After setting off we passed under the lifting bridge at Cappy and so began a day’s slow and easy travel through some stunning scenery with hills and fields covered in trees of amazing autumn colours such as we don’t see in Australia. The colours looked almost unreal, like a painting, and the canal and canal-side lakes were dotted with superbly hued ducks and the snowiest of geese. Yes, it really was like living art.
We stopped for lunch at a lovely tie-up spot not all that far from Corbie and waited there for the lock to open – remember, those French lock-keepers strictly observe the lunch break. It was just gorgeous sitting there up on deck, taking in the beautiful scenery, feeding our souls and our tummies at the same time.
I did embarrass myself at the first lock, I must confess. We brought with us a selection of Australian souvenirs as gifts for people who were particularly helpful, such as lock-keepers. Well, there we were at the first lock and I was chatting to the lady lock-keeper. Just before she passed us back our ropes so that we could cruise on out of the lock, I reached behind me and grabbed a rather nice pen to give to her as a little gift of appreciation. However, I didn't say "Pour vous", I said "Pour voir". And she, of course, looked at the pen, as I had told her to do, and then gave it back to me. Spot the error: vous = you; voir = see/look. I kept giving the pen back to her; she kept looking at it and returning it to me. Then I realised my error, blushed probably not so becomingly, and gave it back to her for the final time. She laughed and happily put the pen in her pocket and thanked me for the gift.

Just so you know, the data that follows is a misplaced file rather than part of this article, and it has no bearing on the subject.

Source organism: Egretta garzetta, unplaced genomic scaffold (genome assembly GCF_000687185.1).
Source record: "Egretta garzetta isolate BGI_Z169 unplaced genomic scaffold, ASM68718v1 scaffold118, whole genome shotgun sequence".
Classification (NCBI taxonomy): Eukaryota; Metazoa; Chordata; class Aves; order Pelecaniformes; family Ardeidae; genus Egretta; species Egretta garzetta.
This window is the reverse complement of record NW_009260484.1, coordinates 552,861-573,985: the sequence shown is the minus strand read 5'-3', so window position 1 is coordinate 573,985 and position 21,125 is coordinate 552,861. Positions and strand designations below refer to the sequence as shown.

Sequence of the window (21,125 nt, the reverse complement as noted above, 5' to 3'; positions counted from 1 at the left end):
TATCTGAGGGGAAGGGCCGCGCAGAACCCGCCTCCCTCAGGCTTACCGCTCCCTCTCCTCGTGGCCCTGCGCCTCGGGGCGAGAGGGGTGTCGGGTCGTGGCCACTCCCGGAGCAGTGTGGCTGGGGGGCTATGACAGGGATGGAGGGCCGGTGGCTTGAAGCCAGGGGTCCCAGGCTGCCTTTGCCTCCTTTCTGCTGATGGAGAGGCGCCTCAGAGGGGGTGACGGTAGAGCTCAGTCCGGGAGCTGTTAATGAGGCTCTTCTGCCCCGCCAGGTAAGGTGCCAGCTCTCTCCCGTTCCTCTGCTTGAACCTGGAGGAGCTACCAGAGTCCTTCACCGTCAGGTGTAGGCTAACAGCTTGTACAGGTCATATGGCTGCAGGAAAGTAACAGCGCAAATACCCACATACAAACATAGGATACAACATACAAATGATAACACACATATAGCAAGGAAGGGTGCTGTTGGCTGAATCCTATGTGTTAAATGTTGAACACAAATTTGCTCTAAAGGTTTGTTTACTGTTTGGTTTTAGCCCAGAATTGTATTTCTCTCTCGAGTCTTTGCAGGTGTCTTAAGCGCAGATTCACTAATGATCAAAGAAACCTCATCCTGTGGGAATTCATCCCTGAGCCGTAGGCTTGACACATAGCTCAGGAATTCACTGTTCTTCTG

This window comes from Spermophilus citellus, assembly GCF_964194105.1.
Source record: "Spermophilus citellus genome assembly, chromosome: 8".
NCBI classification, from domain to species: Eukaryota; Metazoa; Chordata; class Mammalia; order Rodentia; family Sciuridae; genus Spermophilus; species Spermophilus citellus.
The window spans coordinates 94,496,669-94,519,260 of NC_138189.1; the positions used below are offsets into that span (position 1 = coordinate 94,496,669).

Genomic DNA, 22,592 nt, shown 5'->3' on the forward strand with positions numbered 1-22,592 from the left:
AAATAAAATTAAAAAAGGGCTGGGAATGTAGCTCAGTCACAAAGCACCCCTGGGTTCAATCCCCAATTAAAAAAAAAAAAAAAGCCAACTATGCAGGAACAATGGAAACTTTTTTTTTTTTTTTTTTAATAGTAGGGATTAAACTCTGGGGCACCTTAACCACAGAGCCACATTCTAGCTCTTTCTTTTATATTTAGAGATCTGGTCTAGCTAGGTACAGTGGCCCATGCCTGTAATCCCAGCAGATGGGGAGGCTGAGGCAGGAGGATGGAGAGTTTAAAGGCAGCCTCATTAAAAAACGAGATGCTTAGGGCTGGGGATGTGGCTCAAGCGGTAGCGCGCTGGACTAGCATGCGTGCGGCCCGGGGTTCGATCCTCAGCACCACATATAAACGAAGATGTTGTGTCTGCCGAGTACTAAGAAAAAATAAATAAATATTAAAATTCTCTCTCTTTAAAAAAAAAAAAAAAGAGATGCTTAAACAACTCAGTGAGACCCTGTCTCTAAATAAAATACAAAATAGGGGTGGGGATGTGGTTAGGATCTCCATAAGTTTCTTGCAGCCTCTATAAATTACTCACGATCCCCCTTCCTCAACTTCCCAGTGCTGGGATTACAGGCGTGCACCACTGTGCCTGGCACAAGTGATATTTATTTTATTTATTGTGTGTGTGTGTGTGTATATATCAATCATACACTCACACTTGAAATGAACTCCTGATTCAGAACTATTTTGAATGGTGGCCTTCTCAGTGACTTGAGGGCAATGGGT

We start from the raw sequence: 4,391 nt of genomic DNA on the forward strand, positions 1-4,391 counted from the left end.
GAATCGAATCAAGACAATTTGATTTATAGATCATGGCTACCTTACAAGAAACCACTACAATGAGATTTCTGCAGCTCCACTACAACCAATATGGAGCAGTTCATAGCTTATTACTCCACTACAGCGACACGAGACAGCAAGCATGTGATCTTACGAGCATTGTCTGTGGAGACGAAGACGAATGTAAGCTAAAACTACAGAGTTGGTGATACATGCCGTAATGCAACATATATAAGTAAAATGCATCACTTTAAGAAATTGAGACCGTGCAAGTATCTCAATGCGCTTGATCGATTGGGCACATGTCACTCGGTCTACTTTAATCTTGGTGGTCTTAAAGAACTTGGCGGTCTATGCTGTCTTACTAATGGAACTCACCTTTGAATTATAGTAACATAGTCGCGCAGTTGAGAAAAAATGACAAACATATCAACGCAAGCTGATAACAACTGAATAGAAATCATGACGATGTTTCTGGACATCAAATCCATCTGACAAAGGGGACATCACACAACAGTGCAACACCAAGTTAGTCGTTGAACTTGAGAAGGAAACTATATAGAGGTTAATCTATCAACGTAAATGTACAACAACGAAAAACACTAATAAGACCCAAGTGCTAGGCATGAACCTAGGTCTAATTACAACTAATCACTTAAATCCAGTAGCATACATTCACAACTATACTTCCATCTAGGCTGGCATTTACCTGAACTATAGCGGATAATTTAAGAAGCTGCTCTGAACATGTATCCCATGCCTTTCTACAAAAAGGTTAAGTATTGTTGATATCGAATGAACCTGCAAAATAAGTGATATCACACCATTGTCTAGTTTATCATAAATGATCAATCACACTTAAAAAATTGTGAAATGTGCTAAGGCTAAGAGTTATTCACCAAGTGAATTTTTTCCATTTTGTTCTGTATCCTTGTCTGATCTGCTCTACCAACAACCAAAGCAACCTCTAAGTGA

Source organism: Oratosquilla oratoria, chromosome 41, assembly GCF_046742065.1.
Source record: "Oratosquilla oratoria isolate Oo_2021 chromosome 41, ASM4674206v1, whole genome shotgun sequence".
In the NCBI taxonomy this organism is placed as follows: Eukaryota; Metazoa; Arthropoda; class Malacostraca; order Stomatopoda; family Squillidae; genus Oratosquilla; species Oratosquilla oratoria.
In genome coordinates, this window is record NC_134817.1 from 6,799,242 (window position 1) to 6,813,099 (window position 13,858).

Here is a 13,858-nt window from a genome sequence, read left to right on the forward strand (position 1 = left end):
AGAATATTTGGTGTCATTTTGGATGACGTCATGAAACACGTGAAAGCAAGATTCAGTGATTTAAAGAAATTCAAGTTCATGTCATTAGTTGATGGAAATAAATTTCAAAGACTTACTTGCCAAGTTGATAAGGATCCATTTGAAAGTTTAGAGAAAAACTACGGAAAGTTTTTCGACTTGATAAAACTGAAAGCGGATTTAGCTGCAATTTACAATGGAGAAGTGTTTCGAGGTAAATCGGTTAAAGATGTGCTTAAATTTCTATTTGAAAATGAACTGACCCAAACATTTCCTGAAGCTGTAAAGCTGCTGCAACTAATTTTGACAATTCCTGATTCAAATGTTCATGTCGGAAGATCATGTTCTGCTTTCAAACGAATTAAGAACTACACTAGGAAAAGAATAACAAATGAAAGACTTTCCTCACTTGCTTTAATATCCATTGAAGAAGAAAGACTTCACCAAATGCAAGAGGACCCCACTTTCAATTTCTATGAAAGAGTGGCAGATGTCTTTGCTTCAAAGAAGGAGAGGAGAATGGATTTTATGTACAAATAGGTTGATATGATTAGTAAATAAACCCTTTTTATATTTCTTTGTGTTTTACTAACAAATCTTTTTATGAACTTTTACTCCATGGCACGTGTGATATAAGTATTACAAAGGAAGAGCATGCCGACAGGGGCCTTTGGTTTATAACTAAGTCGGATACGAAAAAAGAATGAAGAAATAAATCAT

|Coming into Corbie.|
We arrived in Corbie late afternoon and discovered the mooring area to be a really excellent one with great facilities. After securing the vessel we wandered up into town only to find everything closed, which of course is pretty normal for France of a Sunday. We did, however, discover a patisserie/boulangerie open and so we were able to indulge ourselves with some wonderful cakes.
|Fantastic tie-up point.|
When we got back to the boat we decided to give the bicycles a tryout. Dangerous idea. Now, my man loves cycling and has even been on cycling holidays. I, on the other hand, have a strong belief that the person who invented the bicycle was somebody with absolutely no knowledge of or respect for the laws of gravity. I have never enjoyed cycling, and feel always that I am one wobble away from disaster. Nevertheless, the path along the canal looked safe, and so I climbed onto the two wheeled contraption and set off. Or I should say I tried to set off. The bike was a horror story. I know I wobble, but this wobbled all by itself, and seemingly in various directions all at once. I quickly dismounted and offered the bike to my man. Ah, it wasn’t me: he found the bike quite treacherous himself. So, scrap that idea. Bikes back onto the foredeck, he and me up onto the back deck with coffee and cakes. As they say in The Castle, “How’s the serenity”.